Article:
Computer helps boy with autism learn to speak
Posted May 11, 2009
Updated October 12, 2011
Dunn, N.C. — Therapists work with Austin Hodges 40 hours a week to help him overcome his autism and begin speaking again.
Austin, 9, was diagnosed with autism more than five years ago.
"I couldn't hear anything else that (the physician) said. I was just devastated," Liz Hodges said, recalling the day she received the diagnosis about her son.
Autism is a brain development disorder that usually manifests itself by age 3. It is characterized by verbal, social and emotional impairments that rob children of words and often render them incapable of interacting with others.
Austin had seemed like a perfectly normal boy, speaking all sorts of words, before the words and his smile vanished, Hodges said.
"He went from 'Mommy, I want juice,' to 'Juice, Mommy,' to nothing at all," she said. "He started withdrawing from other children, not really wanting to play with them."
Precise numbers are hard to come by, but surveys show as many as 500,000 children in the U.S. have been diagnosed with autism.
For Austin and other children with autism, a game of chase isn't merely child's play. Such active therapy helps them learn to function and speak.
"It creates a lot of motivation, and there's all kinds of opportunities to build language," therapist Jennifer Haddock said.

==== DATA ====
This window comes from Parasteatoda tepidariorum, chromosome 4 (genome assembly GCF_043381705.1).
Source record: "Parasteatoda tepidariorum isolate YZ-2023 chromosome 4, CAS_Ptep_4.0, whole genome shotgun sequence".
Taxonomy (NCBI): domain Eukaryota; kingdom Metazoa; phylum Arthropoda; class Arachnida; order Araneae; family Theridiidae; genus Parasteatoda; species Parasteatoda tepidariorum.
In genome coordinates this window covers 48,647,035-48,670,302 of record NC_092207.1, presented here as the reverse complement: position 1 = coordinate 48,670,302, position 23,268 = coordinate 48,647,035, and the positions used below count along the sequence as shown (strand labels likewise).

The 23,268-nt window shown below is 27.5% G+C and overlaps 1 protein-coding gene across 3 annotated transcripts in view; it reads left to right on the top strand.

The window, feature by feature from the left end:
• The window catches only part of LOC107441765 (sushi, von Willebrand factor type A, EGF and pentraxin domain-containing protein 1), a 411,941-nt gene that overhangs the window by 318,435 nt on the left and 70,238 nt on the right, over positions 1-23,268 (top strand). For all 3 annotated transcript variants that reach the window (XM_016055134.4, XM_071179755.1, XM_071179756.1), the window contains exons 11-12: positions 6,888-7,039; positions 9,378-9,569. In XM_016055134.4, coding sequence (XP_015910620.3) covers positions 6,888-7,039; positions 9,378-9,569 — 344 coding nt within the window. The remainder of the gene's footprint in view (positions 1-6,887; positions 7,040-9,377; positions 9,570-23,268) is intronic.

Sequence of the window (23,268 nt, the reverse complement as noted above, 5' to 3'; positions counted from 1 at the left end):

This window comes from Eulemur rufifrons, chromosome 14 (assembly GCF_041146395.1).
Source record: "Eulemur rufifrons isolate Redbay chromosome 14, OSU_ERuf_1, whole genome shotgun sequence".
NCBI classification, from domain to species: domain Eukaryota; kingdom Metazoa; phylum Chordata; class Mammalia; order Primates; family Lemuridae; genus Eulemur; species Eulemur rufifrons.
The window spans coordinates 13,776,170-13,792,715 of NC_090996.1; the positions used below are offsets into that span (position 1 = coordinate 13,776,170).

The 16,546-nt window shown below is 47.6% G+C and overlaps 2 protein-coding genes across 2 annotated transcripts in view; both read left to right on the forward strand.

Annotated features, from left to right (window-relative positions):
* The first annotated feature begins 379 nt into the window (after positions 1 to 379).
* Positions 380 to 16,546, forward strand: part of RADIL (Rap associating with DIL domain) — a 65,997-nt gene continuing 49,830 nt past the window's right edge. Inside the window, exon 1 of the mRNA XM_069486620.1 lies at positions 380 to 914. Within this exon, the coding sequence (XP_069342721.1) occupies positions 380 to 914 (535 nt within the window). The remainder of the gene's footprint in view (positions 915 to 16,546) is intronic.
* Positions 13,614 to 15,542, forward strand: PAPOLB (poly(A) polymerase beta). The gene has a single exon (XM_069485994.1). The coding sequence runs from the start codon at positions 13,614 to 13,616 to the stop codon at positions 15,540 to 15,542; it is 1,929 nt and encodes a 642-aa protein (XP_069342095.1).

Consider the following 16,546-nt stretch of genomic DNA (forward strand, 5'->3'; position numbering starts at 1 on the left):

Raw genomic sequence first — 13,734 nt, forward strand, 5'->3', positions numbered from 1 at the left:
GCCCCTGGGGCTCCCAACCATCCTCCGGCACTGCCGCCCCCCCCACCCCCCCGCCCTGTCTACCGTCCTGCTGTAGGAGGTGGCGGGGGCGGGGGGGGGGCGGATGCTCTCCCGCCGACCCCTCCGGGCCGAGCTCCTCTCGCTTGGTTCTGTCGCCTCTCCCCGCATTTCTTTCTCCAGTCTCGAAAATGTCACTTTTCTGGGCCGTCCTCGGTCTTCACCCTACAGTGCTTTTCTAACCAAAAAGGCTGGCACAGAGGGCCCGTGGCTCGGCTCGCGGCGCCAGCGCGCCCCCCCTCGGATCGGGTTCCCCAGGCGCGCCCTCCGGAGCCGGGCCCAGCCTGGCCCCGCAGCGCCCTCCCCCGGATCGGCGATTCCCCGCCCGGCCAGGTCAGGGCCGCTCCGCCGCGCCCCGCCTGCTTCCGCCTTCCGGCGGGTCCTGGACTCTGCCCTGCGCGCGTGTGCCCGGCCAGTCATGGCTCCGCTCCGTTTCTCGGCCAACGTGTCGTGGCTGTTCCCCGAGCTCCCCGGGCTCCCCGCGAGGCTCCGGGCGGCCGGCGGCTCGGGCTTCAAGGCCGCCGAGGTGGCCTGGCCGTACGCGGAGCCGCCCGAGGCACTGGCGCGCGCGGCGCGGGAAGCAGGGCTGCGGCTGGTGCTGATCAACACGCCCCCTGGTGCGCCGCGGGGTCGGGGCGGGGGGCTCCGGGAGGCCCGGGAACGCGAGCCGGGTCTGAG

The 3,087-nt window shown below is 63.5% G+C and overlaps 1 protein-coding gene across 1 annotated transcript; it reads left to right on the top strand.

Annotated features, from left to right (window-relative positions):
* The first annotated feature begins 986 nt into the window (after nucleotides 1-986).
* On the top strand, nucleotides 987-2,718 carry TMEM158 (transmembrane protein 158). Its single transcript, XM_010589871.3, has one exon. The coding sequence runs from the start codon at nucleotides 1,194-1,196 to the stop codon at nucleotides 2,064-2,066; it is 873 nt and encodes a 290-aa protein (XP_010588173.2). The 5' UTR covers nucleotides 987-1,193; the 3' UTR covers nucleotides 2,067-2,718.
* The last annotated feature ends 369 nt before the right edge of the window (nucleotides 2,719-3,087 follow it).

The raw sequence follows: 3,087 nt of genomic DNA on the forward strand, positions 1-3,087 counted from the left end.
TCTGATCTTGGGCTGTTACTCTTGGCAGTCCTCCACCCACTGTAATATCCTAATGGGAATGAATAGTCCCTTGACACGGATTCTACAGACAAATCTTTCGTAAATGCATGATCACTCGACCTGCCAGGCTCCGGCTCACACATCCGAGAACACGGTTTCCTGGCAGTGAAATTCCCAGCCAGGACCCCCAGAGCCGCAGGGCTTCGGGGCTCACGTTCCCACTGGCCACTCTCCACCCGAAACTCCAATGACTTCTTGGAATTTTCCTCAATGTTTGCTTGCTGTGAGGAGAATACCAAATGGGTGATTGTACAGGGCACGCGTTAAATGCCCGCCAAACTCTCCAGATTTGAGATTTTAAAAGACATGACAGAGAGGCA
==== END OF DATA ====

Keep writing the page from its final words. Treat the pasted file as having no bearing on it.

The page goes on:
Medical insurance pays for some of Austin's therapy, but many insurance policies don't cover autism treatment. Advocates are working to change that.
Austin primarily communicates by pointing to icons of things and activities displayed on a portable computer.
"There's no guarantee that this will work, but we have hope for it every day," Hodges said. "What we're striving to do (is) to make him a functioning part of society again."
She participates in her son's daily therapy and works weekends as a nurse.
"When that child puts his arms around me, that keeps me going, that keeps me with all the energy I need," she said.
Hodges said she has asked herself why she has to deal with autism. There was nothing in her family history to indicate Austin would develop the disorder.
"God gives us all a purpose, and I think the reason for me being on this Earth is to be Austin's mother," she said. "God gave me to him."